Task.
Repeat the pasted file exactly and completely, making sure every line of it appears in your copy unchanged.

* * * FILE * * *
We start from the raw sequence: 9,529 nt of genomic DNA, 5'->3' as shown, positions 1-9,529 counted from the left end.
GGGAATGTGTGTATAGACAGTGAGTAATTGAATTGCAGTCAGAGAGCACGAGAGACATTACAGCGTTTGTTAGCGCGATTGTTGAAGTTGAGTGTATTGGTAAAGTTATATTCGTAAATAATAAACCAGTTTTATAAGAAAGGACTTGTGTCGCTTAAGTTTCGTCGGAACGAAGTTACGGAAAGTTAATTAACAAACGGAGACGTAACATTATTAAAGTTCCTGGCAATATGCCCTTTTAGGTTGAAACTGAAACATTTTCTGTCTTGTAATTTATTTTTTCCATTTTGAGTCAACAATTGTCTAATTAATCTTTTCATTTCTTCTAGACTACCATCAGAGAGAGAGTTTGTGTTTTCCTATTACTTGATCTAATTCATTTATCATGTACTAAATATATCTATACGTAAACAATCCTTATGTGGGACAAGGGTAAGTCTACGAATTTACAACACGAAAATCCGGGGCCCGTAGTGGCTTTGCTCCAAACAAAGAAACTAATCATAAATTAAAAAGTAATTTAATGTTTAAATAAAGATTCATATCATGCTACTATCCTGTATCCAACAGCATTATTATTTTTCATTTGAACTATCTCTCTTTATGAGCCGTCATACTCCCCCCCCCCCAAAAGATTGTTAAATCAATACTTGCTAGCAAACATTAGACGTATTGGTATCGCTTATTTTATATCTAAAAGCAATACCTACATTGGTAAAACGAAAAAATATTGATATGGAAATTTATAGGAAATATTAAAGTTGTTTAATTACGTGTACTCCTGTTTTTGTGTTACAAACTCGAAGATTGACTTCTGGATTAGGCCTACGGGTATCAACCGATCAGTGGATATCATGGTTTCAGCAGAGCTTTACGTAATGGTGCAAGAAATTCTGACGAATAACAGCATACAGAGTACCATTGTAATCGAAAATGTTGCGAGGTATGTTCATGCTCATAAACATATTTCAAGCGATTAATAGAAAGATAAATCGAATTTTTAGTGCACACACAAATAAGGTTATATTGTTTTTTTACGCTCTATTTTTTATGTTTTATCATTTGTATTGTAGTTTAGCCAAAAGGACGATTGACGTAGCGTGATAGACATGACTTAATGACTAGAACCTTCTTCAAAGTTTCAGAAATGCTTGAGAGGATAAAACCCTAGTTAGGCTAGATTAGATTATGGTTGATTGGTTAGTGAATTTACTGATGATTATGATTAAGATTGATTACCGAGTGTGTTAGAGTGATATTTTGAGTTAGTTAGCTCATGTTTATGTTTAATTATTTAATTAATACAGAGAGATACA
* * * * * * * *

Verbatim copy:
We start from the raw sequence: 9,529 nt of genomic DNA, 5'->3' as shown, positions 1-9,529 counted from the left end.
GGGAATGTGTGTATAGACAGTGAGTAATTGAATTGCAGTCAGAGAGCACGAGAGACATTACAGCGTTTGTTAGCGCGATTGTTGAAGTTGAGTGTATTGGTAAAGTTATATTCGTAAATAATAAACCAGTTTTATAAGAAAGGACTTGTGTCGCTTAAGTTTCGTCGGAACGAAGTTACGGAAAGTTAATTAACAAACGGAGACGTAACATTATTAAAGTTCCTGGCAATATGCCCTTTTAGGTTGAAACTGAAACATTTTCTGTCTTGTAATTTATTTTTTCCATTTTGAGTCAACAATTGTCTAATTAATCTTTTCATTTCTTCTAGACTACCATCAGAGAGAGAGTTTGTGTTTTCCTATTACTTGATCTAATTCATTTATCATGTACTAAATATATCTATACGTAAACAATCCTTATGTGGGACAAGGGTAAGTCTACGAATTTACAACACGAAAATCCGGGGCCCGTAGTGGCTTTGCTCCAAACAAAGAAACTAATCATAAATTAAAAAGTAATTTAATGTTTAAATAAAGATTCATATCATGCTACTATCCTGTATCCAACAGCATTATTATTTTTCATTTGAACTATCTCTCTTTATGAGCCGTCATACTCCCCCCCCCCCAAAAGATTGTTAAATCAATACTTGCTAGCAAACATTAGACGTATTGGTATCGCTTATTTTATATCTAAAAGCAATACCTACATTGGTAAAACGAAAAAATATTGATATGGAAATTTATAGGAAATATTAAAGTTGTTTAATTACGTGTACTCCTGTTTTTGTGTTACAAACTCGAAGATTGACTTCTGGATTAGGCCTACGGGTATCAACCGATCAGTGGATATCATGGTTTCAGCAGAGCTTTACGTAATGGTGCAAGAAATTCTGACGAATAACAGCATACAGAGTACCATTGTAATCGAAAATGTTGCGAGGTATGTTCATGCTCATAAACATATTTCAAGCGATTAATAGAAAGATAAATCGAATTTTTAGTGCACACACAAATAAGGTTATATTGTTTTTTTACGCTCTATTTTTTATGTTTTATCATTTGTATTGTAGTTTAGCCAAAAGGACGATTGACGTAGCGTGATAGACATGACTTAATGACTAGAACCTTCTTCAAAGTTTCAGAAATGCTTGAGAGGATAAAACCCTAGTTAGGCTAGATTAGATTATGGTTGATTGGTTAGTGAATTTACTGATGATTATGATTAAGATTGATTACCGAGTGTGTTAGAGTGATATTTTGAGTTAGTTAGCTCATGTTTATGTTTAATTATTTAATTAATACAGAGAGATACA